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JHM vandalism symptom of rising anti-Semitism

These are troubling times. Anti-Semitic threats and messages are escalating all around us. Three weeks ago, the words “Hail Hitler” (sic) were found scrawled on an exhibit inside our Holocaust History Center. March 5, a man brazenly unfurled a Nazi flag as Senator Bernie Sanders took the stage at a campaign event at Veteran’s Memorial Coliseum in Phoenix. Regardless of one’s political persuasion, unleashing violent images of this kind cannot be tolerated or dismissed.

We must raise our voices.

In early February, the editor of Arizona Jewish Life magazine had a threatening poster glued to her bedroom window in Phoenix by members of a local neo-Nazi group (see story, page 3). Prior to that, a member of the Arizona Association of Black Journalists was targeted as well. Four people were arrested and charged with conspiracy to threaten and intimidate.

This recent escalation is not isolated within Arizona. In late February, I attended the Council of American Jewish Museums conference in Dallas. Days before the conference was convened at the Dallas Holocaust and Human Rights Museum, members of a white supremacist group placed threatening stickers around the exterior of the museum.

Symbolic violence sets the stage for physical violence.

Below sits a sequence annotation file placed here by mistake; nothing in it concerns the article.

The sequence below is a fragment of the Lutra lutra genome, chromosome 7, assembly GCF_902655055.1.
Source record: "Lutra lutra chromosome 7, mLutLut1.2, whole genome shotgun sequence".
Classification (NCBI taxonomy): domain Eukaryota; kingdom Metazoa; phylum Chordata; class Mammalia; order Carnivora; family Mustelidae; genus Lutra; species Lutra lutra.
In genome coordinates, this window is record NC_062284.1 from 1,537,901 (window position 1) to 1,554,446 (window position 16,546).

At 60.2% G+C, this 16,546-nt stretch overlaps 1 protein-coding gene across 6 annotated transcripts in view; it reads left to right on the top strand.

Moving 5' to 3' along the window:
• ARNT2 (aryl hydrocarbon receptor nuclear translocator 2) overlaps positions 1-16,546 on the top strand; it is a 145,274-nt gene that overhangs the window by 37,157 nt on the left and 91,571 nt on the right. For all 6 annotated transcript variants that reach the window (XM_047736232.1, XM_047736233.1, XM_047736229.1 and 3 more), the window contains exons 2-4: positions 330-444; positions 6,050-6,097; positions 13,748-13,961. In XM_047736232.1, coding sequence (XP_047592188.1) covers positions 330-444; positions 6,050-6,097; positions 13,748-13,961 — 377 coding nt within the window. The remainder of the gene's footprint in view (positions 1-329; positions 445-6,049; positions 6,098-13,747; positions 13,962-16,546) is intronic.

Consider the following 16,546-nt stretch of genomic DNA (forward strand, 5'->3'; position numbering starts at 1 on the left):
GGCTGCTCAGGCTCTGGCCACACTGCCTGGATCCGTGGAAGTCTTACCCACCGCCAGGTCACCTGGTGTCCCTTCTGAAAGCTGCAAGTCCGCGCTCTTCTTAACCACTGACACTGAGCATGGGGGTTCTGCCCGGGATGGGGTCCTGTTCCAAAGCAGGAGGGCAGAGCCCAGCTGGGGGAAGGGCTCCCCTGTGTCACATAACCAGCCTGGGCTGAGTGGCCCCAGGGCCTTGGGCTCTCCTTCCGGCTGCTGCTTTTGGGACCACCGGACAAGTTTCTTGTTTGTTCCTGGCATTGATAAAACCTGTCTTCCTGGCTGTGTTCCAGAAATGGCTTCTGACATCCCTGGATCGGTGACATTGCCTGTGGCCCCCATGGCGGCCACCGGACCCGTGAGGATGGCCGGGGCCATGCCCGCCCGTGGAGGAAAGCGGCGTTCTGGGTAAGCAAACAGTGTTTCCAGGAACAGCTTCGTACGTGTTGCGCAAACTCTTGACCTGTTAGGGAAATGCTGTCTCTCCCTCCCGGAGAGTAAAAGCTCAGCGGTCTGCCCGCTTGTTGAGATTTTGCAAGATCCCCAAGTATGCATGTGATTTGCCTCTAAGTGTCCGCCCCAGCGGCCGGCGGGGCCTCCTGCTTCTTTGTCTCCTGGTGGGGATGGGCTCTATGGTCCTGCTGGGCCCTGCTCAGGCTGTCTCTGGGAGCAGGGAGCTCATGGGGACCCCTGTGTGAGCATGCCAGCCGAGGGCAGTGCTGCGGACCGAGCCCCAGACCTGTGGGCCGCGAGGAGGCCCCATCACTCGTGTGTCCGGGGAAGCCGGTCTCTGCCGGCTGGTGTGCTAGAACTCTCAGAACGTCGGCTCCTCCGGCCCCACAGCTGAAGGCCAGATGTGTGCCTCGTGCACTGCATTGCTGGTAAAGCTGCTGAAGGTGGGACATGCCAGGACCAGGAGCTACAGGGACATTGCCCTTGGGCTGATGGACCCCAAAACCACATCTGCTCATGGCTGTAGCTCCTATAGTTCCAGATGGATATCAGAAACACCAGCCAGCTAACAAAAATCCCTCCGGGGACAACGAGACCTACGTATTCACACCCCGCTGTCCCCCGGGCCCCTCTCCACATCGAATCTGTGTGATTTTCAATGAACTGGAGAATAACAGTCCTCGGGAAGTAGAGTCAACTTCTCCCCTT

At the Jewish History Museum, we are responding to rising anti-Semitism through education, outreach and community building. Hundreds of students visited the Gould Family Holocaust History Center on our campus earlier this month. A graduating class of Tucson Police Department cadets spent an entire morning studying the roles law enforcement played during the Nazi era. They ended their day by meeting with a local survivor of Auschwitz.

Four years ago, when the Gould Family Holocaust History Center opened, we did not imagine that the norms that mark anti-Semitism as beyond the bounds of acceptable public behavior would erode so dramatically within such a short period of time. This work is urgent. We will continue to deepen and expand our efforts in each of these areas.

Bryan Davis is executive director of Tucson’s Jewish History Museum/Holocaust History Center, www.jewishhistorymuseum.org. The museum has suspended open hours through March 31.